Ambassador Quainton describes in detail the situation of political violence and insurgency in Ayacucho, detailing the historical roots of the region and the current political and military situation. He notes that Ayacucho is of primary psychological importance to both Sendero Luminoso and the Peruvian government, even though it is of little strategic value. The document notes growing complaints that the leaders of the “rondas” (civil defense patrols) are often thugs and narco-traffickers. It also discusses allegations that the police kidnap young men, accuse them of terrorism and then ransom them to their families.
    Document 26
    U.S. Embassy (Lima) Cable, Americas Watch Human Rights Inquiries, August 2, 1991, Confidential, 5 pp. 
    The U.S. Embassy attempts to uncover information on the Chuschi disappearances and cases involving the military's mistreatment of SUTEP (United Union of Education Workers of Peru) teachers in San Martin, in particular the alleged abuse of SUTEP teacher, Moises Tenorio Banda.  On both accounts, the politico-military chief of Ayacucho, General Martinez, is reported to have pleaded military innocence.  Sources (sanitized) consulted in this document have apparently written the Chuschi case off, barring a decision on the part of the military to cooperate in an investigation. The cable also suggests there is little hope that the Tenorio case will be resolved.
    Document 27
    U.S. Embassy (Lima) Cable, The Mind of the Beast: Sendero Luminoso Brutality, August 7, 1991, Confidential, 12 pp.
    This document presents a profile of Sendero Luminoso violence, speculates on the purpose and nature of the violence, and provides various examples of past and recent atrocities committed by Sendero. It concludes that Sendero is not pathological in its killing, but is “calm and dispassionate” in its violence, which is committed purely for ideological reasons.
    Document 28
    U.S. Embassy (Lima) Cable, Barrios Altos Massacre: One Month Later, December 4, 1991, Secret, 2 pp.
    This update of developments in the investigation into the Barrios Altos massacre notes that the Peruvian government has demonstrated little “political will” to find the perpetrators of the crime, and that most now believe security forces were involved in the killing.
    Document 29
    Department of State Cable, Barrios Altos Massacre, December 12, 1991, Secret, 1 p.
    Secretary of State James Baker instructs the U.S. Ambassador in Lima to seek an appointment with President Fujimori in order to discuss the Barrios Altos massacre. This cable sets out the main talking points to be discussed. The Ambassador is to demonstrate deep U.S. concern over the handling of the Barrios Altos investigation and is to urge Fujimori to ensure that a vigorous investigation brings those responsible to justice. Baker highlights in particular the recent removal of the prosecuting attorney on the case as disturbing to the U.S. government.
    Document 30
    U.S. Embassy (Lima) Cable, Barrios Altos Massacre, December 13, 1991, Secret, 1 p.
    Ambassador Quainton describes an interchange with various Peruvian officials (including President Fujimori), where Quainton expressed deep U.S. concern over the investigation into the Barrios Altos massacre. One unnamed official noted that the investigation was still active and opined that those responsible were probably a group of military and civilians seeking revenge for previous Sendero killings.
    Document 31
    Defense Intelligence Agency Cable, Sendero Luminoso Ground Activities in the Satipo-Mazamari Region, January 2, 1992, Secret, 6 pp.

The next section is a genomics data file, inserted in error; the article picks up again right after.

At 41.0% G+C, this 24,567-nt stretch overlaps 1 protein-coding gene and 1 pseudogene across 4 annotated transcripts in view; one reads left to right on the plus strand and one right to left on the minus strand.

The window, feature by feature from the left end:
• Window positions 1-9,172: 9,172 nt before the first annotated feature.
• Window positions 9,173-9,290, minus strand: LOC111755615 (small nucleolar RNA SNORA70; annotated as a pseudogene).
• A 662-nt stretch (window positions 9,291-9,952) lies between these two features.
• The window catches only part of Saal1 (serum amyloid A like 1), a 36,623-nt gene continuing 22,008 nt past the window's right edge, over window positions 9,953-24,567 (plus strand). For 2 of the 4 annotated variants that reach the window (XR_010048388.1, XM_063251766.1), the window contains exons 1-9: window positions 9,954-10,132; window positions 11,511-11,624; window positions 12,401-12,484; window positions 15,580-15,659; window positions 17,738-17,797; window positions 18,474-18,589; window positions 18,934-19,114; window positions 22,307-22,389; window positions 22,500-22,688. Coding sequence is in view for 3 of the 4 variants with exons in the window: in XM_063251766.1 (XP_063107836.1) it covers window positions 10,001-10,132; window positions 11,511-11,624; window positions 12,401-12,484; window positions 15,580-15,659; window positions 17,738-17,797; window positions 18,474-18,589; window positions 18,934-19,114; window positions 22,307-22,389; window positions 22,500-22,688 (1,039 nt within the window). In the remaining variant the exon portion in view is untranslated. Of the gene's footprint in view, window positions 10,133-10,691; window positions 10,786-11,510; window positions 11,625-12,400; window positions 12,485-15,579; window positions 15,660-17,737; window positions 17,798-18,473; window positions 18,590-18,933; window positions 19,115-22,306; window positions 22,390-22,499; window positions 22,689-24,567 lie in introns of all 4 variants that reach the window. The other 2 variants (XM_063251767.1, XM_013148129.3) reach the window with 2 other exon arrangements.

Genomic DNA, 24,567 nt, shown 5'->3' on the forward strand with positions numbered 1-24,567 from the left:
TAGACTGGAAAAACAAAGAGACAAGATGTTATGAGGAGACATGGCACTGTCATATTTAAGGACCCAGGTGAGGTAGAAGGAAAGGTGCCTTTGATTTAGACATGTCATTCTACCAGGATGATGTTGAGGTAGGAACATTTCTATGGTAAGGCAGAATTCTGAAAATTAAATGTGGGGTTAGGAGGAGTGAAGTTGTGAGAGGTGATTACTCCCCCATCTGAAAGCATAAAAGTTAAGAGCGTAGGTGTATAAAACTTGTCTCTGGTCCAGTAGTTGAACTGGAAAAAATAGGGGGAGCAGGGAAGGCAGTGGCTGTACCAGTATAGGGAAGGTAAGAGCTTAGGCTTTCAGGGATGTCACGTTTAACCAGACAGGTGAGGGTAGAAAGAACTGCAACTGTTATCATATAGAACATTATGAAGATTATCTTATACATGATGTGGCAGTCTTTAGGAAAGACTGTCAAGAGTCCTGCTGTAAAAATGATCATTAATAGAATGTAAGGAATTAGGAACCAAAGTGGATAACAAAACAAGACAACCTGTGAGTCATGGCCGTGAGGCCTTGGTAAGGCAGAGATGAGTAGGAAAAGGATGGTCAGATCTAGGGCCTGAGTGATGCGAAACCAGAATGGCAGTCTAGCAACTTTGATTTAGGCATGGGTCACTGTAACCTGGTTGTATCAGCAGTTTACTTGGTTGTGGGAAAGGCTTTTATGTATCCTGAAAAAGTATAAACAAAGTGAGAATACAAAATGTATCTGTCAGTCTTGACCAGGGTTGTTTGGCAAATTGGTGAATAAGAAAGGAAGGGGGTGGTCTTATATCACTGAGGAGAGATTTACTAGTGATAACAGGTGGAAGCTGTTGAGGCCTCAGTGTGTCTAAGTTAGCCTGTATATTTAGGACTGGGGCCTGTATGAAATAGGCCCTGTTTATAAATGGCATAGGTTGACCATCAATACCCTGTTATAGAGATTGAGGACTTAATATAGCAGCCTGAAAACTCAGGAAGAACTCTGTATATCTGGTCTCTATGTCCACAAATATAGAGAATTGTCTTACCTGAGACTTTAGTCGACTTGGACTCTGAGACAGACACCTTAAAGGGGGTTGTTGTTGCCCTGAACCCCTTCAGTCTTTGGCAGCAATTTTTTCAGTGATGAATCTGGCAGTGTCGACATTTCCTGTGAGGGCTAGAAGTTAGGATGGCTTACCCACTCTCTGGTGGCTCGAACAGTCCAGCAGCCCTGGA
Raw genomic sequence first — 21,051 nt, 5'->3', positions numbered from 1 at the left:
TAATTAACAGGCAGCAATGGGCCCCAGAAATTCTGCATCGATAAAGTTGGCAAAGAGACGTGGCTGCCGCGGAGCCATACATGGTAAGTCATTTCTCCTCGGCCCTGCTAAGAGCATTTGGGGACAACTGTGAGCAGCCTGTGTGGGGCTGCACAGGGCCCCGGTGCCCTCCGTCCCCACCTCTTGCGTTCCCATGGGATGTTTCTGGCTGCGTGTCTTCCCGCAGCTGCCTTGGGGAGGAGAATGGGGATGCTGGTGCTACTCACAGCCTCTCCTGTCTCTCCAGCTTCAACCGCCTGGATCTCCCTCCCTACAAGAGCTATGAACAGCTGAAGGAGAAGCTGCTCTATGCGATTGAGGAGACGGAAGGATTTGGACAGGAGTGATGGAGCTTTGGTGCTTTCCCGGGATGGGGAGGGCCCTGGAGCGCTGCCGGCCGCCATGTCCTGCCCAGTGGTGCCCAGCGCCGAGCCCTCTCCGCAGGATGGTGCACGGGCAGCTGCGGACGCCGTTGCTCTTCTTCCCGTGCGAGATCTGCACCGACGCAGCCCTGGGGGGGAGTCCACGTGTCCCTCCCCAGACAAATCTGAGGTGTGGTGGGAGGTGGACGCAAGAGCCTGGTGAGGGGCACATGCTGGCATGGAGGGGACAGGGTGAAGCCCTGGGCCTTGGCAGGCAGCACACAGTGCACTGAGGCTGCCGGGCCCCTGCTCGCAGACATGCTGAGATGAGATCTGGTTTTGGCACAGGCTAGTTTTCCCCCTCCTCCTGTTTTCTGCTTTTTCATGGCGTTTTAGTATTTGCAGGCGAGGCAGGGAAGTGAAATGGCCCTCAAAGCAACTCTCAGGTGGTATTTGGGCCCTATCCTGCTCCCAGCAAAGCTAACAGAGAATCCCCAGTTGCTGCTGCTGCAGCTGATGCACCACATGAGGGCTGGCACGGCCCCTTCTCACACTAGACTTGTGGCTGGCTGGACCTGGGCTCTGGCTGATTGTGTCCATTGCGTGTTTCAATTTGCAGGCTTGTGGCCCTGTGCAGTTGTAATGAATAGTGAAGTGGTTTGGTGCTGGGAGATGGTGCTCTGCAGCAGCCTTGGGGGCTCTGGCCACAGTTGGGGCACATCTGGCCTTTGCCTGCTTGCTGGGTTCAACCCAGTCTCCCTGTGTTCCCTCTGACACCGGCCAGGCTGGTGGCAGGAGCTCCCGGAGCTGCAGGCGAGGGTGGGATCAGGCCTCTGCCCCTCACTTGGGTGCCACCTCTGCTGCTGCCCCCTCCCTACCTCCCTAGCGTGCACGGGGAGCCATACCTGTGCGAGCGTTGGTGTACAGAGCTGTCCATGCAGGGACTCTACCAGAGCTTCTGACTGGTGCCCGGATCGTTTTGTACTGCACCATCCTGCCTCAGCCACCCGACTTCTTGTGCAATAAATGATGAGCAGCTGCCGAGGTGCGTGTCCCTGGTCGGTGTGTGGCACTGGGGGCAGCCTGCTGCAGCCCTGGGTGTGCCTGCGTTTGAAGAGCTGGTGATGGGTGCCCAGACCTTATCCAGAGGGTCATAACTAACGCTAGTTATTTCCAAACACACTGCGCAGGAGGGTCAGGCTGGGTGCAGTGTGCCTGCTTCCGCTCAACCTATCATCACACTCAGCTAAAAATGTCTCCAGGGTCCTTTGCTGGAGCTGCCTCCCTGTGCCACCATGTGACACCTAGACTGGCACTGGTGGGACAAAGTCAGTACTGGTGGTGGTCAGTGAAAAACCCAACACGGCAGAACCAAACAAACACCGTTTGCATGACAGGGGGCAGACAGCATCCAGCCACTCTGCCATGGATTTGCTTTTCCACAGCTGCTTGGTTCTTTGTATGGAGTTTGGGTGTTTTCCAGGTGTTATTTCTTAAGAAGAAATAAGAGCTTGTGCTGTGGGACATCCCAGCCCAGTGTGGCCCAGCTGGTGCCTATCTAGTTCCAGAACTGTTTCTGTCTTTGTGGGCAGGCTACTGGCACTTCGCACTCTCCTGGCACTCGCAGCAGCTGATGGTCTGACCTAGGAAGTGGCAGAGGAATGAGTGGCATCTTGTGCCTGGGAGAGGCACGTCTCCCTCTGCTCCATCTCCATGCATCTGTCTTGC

This cable reports various actions taken by Sendero in the Satipo-Mazamari region of Peru during the first half of 1991. It focuses on Sendero clashes with the Sinchi’s, and on Sendero assassinations of local authorities and rondero organizers. It provides the names and circumstances of death for various victims.
    Document 32
    U.S. Army Intelligence and Threat Analysis Center Report, Army Country Profile, June 15, 1992, Secret, 73 pp. [Excerpt]
    This partially excerpted report provides a broad overview of the political, economic and military situation in Peru, as well as a detailed description of the mission, structure, composition, personnel, and operations of the Peruvian military and intelligence forces. The report also provides a critique of the army’s counterinsurgency efforts, highlighting Peru’s deficiencies and suggests ways to reform their efforts. The second section of the report on intelligence and security profiles some of the key military and intelligence figures, including President Alberto Fujimori and Vladimiro Montesinos.
    Document 33
    U.S. Embassy (Lima) Cable, Sendero Car Bombs ILD Think Tank: Continues Terrorism Wave, July 21, 1992, Confidential, 5 pp.
    This cable describes recent violent acts committed by Sendero Luminoso, including the bombing of Hernando de Soto’s Democracy and Liberty Institute (ILD) in the Miraflores district of Lima, killing five and injuring fifteen individuals. This bomb comes in the wake of the larger June 17th Sendero bombing, killing 18 individuals.
    Document 34
    U.S. Embassy (Lima) Cable, Alleged Witness to Barrios Altos Massacre Wants to Speak Out – If He Can Leave Peru, January 3, 1993, Secret, 5 pp.
    A Peruvian army officer and member of the Army Intelligence/National Intelligence Service (SIE/SIN) group approaches the U.S. Embassy through an intermediary, stating his desire to speak out on the Barrios Altos massacre and other SIN related killings if he is provided safe conduct to another country. The officer claims he can link the killings to Presidential Adviser Vladimiro Montesinos. The embassy notes providing asylum for this officer would become a “major sore point in bilateral relations” with Peru, but on the other hand it would also support U.S. human rights goals in the country. The Embassy requests guidance from the State Department on what assistance they should offer to the officer.